Pursuant to new restrictions, personal cross-examination at trial may be banned in family law proceedings where there are allegations of family violence. The new protections apply to various different circumstances, and aim to provide further protection for victims of family violence by limiting the possibility of re-traumatisation.
What is cross examination?
During trial, cross examination is the process of asking a witness questions about their evidence. These questions can be probing, leading, aggressive and offensive. The opinions of a jury or judge are often changed if cross examination casts doubt on the witness. On the other hand, a credible witness may reinforce the substance of their original statements and enhance the judge’s or jury’s belief. Though the closing argument is often considered the deciding moment of a trial, effective cross-examination wins trials.
Cross examination can be a stressful event. Witnesses are often accused of lying and must defend their original evidence. It is a particularly stressful experience for a victim to be cross-examined by someone who has perpetrated violence against them.
Pursuant to section 102NA of the Family Law Act 1975 (Cth), perpetrators of family violence may be banned from personally cross examining their victim.
When can an order preventing personal cross examination be made?
Under section 102NA(1)(c), one party can be prevented from cross-examining the other party if there is an allegation of family violence and:
either party been convicted of, or charged with, a violent offence or a threat of violence against the other party;
a final family violence restraining order applies to both parties;
an injunction protects one party from the other party; or
the Court chooses in its discretion to make the order.
If any of the circumstances outlined in subsections (i) to (iii) apply, the Court will make an order preventing the perpetrator from personally cross-examining the witness.
However, it is often the case that subsections (i) to (iii) do not apply. In these circumstances, a party may ask the Court to make the order in its discretion, pursuant to subsection (iv).
In order to convince the Court to exercise its discretion, there must be significant evidence to convince the Court that, in the event that the perpetrator personally cross examines the other party, that party would be unable to provide full and honest evidence due to their fear.
The threshold of evidence required to convince the Court to exercise this discretion is very high because, if an order preventing personal cross examination is improperly made, it would significantly limit the other party’s right to a fair trial. When considering whether to exercise this discretion, the Court weighs the right of one party to be able to present the best evidence possible, with the other party’s rights as a self-represented litigant. As such, there is always the possibility that the application could be unsuccessful.
Due to the complexity of this section and the significant burden of proof, particularly if you intend to rely upon the Court’s discretion, it is important to consult a lawyer about the significant evidence required for a section 102NA order, and the application’s likelihood of success in your particular circumstances.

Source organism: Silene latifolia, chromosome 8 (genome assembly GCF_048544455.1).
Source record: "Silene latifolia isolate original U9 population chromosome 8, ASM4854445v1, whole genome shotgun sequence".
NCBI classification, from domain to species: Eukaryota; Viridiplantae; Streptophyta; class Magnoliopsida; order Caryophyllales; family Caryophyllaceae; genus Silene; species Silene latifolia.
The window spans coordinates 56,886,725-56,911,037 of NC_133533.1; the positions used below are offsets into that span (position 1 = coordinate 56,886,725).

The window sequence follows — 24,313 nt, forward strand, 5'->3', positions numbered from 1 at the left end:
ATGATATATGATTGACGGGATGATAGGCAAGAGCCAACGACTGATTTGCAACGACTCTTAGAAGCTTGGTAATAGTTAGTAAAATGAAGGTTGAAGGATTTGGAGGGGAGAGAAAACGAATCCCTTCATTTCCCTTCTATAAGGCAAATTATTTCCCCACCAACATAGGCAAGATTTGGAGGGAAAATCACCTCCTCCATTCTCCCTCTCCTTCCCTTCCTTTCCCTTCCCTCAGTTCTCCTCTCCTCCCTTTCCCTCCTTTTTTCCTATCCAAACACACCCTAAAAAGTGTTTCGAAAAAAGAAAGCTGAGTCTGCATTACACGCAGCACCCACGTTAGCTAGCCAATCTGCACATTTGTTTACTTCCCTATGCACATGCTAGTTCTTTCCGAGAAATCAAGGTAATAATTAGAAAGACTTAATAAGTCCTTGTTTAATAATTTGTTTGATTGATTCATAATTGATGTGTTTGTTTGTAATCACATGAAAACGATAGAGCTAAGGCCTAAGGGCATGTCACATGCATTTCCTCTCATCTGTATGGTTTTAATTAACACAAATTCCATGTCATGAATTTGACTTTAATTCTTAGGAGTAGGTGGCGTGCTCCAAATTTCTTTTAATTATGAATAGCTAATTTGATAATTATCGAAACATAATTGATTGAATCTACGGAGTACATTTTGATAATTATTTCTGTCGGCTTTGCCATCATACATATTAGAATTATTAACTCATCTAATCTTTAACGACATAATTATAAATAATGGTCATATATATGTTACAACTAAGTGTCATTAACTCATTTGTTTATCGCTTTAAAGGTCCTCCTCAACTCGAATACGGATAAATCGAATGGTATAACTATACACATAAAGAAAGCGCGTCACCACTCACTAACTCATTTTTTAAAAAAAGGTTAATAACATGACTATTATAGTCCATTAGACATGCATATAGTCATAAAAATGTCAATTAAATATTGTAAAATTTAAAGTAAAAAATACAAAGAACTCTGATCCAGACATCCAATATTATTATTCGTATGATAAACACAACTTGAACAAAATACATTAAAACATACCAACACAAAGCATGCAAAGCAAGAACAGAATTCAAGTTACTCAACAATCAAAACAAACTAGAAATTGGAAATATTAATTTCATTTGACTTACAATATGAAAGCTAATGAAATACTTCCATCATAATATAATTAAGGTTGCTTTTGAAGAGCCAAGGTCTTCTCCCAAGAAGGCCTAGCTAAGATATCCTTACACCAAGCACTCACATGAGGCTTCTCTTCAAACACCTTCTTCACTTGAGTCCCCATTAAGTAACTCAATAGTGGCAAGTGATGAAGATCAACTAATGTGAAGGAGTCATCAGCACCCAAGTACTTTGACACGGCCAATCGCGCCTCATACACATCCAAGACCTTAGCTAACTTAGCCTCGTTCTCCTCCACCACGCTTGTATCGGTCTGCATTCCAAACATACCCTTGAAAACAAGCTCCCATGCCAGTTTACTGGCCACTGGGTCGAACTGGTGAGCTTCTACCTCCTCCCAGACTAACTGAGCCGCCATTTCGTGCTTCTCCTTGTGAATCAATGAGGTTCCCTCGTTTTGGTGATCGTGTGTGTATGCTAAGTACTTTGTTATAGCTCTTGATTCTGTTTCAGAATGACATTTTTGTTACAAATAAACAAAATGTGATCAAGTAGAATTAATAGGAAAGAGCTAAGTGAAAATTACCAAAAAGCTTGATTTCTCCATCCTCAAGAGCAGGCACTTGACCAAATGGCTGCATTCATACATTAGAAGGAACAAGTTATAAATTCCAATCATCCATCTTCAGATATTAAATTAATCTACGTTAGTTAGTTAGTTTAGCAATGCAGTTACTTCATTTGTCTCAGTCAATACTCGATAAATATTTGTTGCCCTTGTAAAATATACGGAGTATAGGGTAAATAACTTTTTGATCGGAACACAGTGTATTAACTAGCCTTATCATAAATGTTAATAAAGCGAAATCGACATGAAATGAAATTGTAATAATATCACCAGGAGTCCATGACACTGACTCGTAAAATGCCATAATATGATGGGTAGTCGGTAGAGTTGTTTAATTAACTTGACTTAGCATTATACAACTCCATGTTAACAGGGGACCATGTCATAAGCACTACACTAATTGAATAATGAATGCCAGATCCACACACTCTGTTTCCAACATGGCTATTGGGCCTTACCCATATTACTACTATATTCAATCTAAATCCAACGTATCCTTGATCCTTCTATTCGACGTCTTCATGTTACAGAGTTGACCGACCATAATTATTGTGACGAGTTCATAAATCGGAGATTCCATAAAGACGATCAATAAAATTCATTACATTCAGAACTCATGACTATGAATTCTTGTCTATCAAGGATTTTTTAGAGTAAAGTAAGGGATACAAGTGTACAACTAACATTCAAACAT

What happens if a section 102NA order is made?
In the event that the application is successful, the perpetrating party would be unable to personally cross-examine the other party and their witnesses. In such circumstances, that party could engage a private lawyer to act on their behalf at trial. Alternatively, they could seek the assistance of a Legal Aid lawyer, pursuant to the Commonwealth’s Family Violence and Cross Examination of Parties Scheme. Under this scheme, a Legal Aid lawyer could be allocated to conduct cross examination on behalf of the party who is unable to conduct cross examination personally. While qualification for this scheme is not means or merits-tested, the limited party might not be required to financially contribute to this representation, depending upon their financial circumstances.
While there are obvious disadvantages to a perpetrator of family violence being able to personally cross-examine their victim, there are also some compelling advantages that would be beneficial at trial, particularly from a strategic perspective. As these advantages vary from case to case, it is important to seek legal advice specific to your circumstances to help you decide whether a section 102NA order would be advantageous to you.
At Carter Dickens Lawyers, our lawyers have significant experience in family law matters with issues of family and domestic violence. In the event that you require further information about the issues discussed in this article, please do not hesitate to contact our office.
Please note that the above is general information and should not be relied upon as legal advice. All situations are different and legal advice must always be tailored to the specific situation.